Growing with the Web

Flyweight design pattern

Published , updated

The flyweight design pattern aims to minimise the memory usage of a collection of items by promoting re-use and deferring initialisation.

To achieve this it uses a “factory” that utilises lazy loading to initialise its items only at the point in which they are required. A reference to the item is then cached by the factory in a hash map for fast retrieval at a later time.


  • Reduces overall memory usage particularly when not all items are used or when items are used by multiple consumers
  • Reduces initial strain on the system caused by initialising all the objects in the collection


  • Can cause bottlenecks that may be better off happening during the initial load if a significant number of items is required at once

Intrinsic vs extrinsic state

A flyweight object is different from a regular object by the categorisation of its data into intrinsic and extrinsic state. Intrinsic which the flyweight tracks and extrinsic which some other object tracks, the idea being that the memory it takes to store the extrinsic state need not be duplicated for every object.

An good example of this categorisation is a graphical component such as a tooltip, whose intrinsic data is the text to be displayed and the extrinsic data is the x and y coordinates on the screen.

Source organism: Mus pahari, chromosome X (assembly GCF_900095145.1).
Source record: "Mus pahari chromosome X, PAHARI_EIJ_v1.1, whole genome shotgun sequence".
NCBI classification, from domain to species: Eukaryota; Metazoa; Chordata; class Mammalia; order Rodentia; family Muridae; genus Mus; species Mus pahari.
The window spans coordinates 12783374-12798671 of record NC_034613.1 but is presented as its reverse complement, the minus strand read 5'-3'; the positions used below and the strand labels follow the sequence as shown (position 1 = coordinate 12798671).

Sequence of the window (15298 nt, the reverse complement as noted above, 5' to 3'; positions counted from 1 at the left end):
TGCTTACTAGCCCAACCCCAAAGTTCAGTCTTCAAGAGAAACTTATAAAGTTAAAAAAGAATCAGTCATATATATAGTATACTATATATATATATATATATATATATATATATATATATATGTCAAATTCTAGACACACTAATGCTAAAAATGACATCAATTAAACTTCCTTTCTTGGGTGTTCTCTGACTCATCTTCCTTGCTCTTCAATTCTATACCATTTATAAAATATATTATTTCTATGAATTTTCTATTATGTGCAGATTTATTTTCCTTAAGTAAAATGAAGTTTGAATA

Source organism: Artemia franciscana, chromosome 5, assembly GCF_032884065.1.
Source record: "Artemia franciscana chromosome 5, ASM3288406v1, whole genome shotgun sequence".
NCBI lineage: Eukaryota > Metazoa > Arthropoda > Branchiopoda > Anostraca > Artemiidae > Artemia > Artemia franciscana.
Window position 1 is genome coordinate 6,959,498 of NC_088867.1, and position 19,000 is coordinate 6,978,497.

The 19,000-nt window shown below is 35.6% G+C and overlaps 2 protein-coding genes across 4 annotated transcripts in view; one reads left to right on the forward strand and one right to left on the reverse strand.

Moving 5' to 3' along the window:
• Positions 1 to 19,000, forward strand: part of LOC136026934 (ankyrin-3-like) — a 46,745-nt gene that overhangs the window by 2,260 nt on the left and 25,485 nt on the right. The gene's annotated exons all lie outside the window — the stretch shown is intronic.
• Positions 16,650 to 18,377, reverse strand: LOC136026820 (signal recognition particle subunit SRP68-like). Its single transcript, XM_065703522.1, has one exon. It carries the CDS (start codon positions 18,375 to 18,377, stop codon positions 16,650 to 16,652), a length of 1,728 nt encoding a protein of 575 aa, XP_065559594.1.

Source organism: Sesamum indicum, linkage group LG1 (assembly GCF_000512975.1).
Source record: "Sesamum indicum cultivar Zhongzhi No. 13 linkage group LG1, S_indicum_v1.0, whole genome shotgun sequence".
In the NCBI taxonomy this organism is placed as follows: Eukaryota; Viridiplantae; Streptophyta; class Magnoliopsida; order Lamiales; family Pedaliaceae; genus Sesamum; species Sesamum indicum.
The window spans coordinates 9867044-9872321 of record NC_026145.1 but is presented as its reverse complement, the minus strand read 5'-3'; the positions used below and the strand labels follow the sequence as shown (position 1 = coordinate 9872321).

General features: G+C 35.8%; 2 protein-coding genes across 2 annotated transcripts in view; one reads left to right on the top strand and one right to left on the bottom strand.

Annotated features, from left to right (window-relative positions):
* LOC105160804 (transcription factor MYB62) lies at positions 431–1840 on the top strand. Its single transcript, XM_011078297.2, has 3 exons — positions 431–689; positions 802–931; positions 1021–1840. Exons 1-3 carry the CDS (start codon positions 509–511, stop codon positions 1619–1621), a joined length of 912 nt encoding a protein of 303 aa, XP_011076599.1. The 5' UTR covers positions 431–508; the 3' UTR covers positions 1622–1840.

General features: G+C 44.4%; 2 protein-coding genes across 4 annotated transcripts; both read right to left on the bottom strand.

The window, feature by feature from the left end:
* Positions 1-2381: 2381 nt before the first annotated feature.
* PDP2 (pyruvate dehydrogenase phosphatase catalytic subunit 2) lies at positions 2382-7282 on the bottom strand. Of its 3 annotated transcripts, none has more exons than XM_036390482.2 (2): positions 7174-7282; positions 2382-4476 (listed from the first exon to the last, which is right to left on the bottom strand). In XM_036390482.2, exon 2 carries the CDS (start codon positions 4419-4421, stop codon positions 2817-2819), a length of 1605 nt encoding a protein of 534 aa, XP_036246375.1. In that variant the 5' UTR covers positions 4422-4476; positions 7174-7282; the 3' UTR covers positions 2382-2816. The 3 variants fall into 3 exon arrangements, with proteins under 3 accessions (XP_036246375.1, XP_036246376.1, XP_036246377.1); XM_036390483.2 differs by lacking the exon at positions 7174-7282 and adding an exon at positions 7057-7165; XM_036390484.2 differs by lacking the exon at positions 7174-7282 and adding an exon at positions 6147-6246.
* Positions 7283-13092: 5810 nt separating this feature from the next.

UML diagram

Flyweight UML diagram


public interface Flyweight<S> {
    public int operation(S extrinsicState);

public class ConcreteFlyweight implements Flyweight<Integer> {
    private Integer intrinsicState;

    public ConcreteFlyweight(Integer intrinsicState) {
        this.intrinsicState = intrinsicState;

    public int operation(Integer extrinsicState) {
        return intrinsicState * extrinsicState;

public class FlyweightFactory {
    private Map<Integer, ConcreteFlyweight> flyweights = new HashMap<Integer, ConcreteFlyweight>();

    public ConcreteFlyweight get(Integer key) {
        ConcreteFlyweight flyweight = flyweights.get(key);

        if (flyweight == null) {
            flyweight = new ConcreteFlyweight(key);
            flyweights.put(key, flyweight);

        return flyweight;
// file: flyweight.js

'use strict';

var Flyweight = function (intrinisicState) {
  this.intrinisicState = intrinisicState;

Flyweight.prototype.operation = function (extrinsicState) {
  // Perform some action using intrinsic and extrinsic state
  return this.intrinisicState * extrinsicState;

module.exports = Flyweight;

// file: flyweight-factory.js

'use strict';

var Flyweight = require('./flyweight.js');

var FlyweightFactory = function () {
  this.flyweights = {};

FlyweightFactory.prototype.get = function (key) {
  if (!(key in this.flyweights)) {
    this.flyweights[key] = new Flyweight(key);
  return this.flyweights[key];

module.exports = FlyweightFactory;

Usage examples

  • A classic example of the flyweight pattern is the graphical representation of a character in a text editor. Instead of loading the font glyph and other data every time the character is used, it is loaded into memory once and shared between consumers.
  • Java’s Integer object keeps a cache of Integer objects that are boxed around the int primitive using the flyweight pattern.

Like this article?
Subscribe for more!